The penultimate mission involves creating a landing zone for those totally-not-smugglers to drop off the ground troops close to the Bastion. Again this mission follows the same pattern of do you help the Resistance or the Military, but this time its about whether or not you destroy an antique starship in a museum to make room for a landing strip, or fight your way into a fortified Imperial landing strip and “borrow” it. Naturally, blowing up the antique to make room is quicker and less risky, but if you do it really is the final straw with the Resistance. They were mad, like sent me a letter talking about how much of a scumbag I am mad. This is probably the most petty choice of them all, and really just falls to who do you want to listen to. I can’t imagine landing in a museum is any more practical than an imperial outpost, other than you probably will draw some extra attention and have to fight a few more people with the outpost. Still, it IS kinda funny to see the Resistance get so completely out of shape over it. Oh fine, admit it, I’m just a bad person.
Everything comes to a head for the final mission to assault the Bastion and stop General Rakton. This is where it aaaaall pays off. You start out by shutting down security and capturing an Imperial transport to sneak into the Bastion Trojan Horse style, then after clearing everything out you meet the rest of the assault: the safecrackers from the Gauntlet mission, a heavy infantry team piloting walker tanks, and a squad of elite ground troops. Oh, the best part? They all answer to you. That’s right. You are commanding an army. And that’s actually relevant this time as the plan is to assault all three guarded corridors at once to reach the Bastion. One with traps and droids, one with walker tanks, and one with infantry. I split it up so my walker tanks stepped all over their infantry, my infantry and safecrackers outmaneuvered their tanks, and Havoc Squad (Okay, you and your companion. The rest of the squad covers the rear) personally handled the droids and traps – what? I have to fight the boss afterward. I SHOULD get the easy job. Not that it was terribly easy. The droid/trap hallway has the most insidious of obstacles: Companion Pathing Errors! Yea, Forex continually would get stuck places while I had to try and take down groups of droids and turrets all by my lonesome. I died in that hallway more times than I did the rest of Corellia. You finally rendezvous with the other teams in a courtyard to prepare for the final assault. Which of course means that they are gonna hold the courtyard while you and your companion go kill Rakton.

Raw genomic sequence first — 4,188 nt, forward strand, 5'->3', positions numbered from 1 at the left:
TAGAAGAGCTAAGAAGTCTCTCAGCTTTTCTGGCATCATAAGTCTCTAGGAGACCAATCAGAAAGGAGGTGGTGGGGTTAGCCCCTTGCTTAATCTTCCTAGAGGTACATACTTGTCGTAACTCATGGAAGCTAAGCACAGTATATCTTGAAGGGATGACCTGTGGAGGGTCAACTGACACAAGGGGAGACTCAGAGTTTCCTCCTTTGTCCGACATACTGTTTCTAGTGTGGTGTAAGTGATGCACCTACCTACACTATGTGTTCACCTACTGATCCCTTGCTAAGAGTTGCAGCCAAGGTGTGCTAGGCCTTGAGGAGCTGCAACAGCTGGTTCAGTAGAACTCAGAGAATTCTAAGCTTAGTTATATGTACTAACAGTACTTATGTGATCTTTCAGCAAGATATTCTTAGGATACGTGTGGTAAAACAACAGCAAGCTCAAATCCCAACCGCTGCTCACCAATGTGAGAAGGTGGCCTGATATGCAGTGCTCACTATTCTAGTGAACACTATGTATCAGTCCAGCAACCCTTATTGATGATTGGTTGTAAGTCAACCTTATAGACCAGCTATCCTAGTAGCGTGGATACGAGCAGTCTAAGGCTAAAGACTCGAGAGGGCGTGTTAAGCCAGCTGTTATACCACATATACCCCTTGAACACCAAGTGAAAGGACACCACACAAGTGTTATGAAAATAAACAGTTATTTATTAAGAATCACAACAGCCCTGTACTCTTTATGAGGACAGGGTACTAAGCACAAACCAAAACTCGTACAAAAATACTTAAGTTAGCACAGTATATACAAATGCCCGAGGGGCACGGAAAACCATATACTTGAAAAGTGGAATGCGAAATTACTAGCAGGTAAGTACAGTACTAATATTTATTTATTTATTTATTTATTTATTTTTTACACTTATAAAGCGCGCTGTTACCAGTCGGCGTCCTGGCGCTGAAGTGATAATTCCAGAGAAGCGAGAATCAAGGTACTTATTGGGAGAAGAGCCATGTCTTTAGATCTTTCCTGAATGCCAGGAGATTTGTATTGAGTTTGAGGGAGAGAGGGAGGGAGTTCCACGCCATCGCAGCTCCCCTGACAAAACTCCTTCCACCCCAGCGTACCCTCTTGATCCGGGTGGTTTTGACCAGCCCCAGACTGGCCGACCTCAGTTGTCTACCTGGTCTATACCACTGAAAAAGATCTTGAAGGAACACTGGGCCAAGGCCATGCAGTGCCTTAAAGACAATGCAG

The final showdown isn’t as impressive as the lead up, but it’s still a hell of a lot better than the random gold enemy at the end of the Gauntlet. You face off with Rakton’s two goons – who really are the hard part in my opinion – and then Rakton himself. Rakton wouldn’t be so bad if it weren’t for my tank companion continually standing in the massive AOE that he drops. Still, with a little Heroic Moment, he fell all the same. Huzzah! And then you are given the ultimate choice: Do you kill Rakton or force him to work for the Republic? Well, since this guy’s strategies almost brought down the entirety of the Republic in one fell swoop, I’m gonna put him in the “Too dangerous to let live” category and execute him. And I did. After that, the rest of the army drops you off back at your ship, and it’s happy trails to Corellia to meet with the Supreme Chancellor and Garza. Time to treat the team to some drinks.
Suprisingly… there isn’t one. Unlike a lot of the class stories which send you to one final confrontation after Corellia, the Trooper story ends right there on the planet with the defeat of General Rakton. Which was shocking really. I was expecting Rakton to make me face his goons, run off and I’d have to assault his super special awesome dreadnaught or something to kill him. Which I happily didn’t have to do. Especially since three chapters in a row of super special awesome dreadnaught assaults would be kind of annoying.
LOOKING BACK: A FINAL OPINION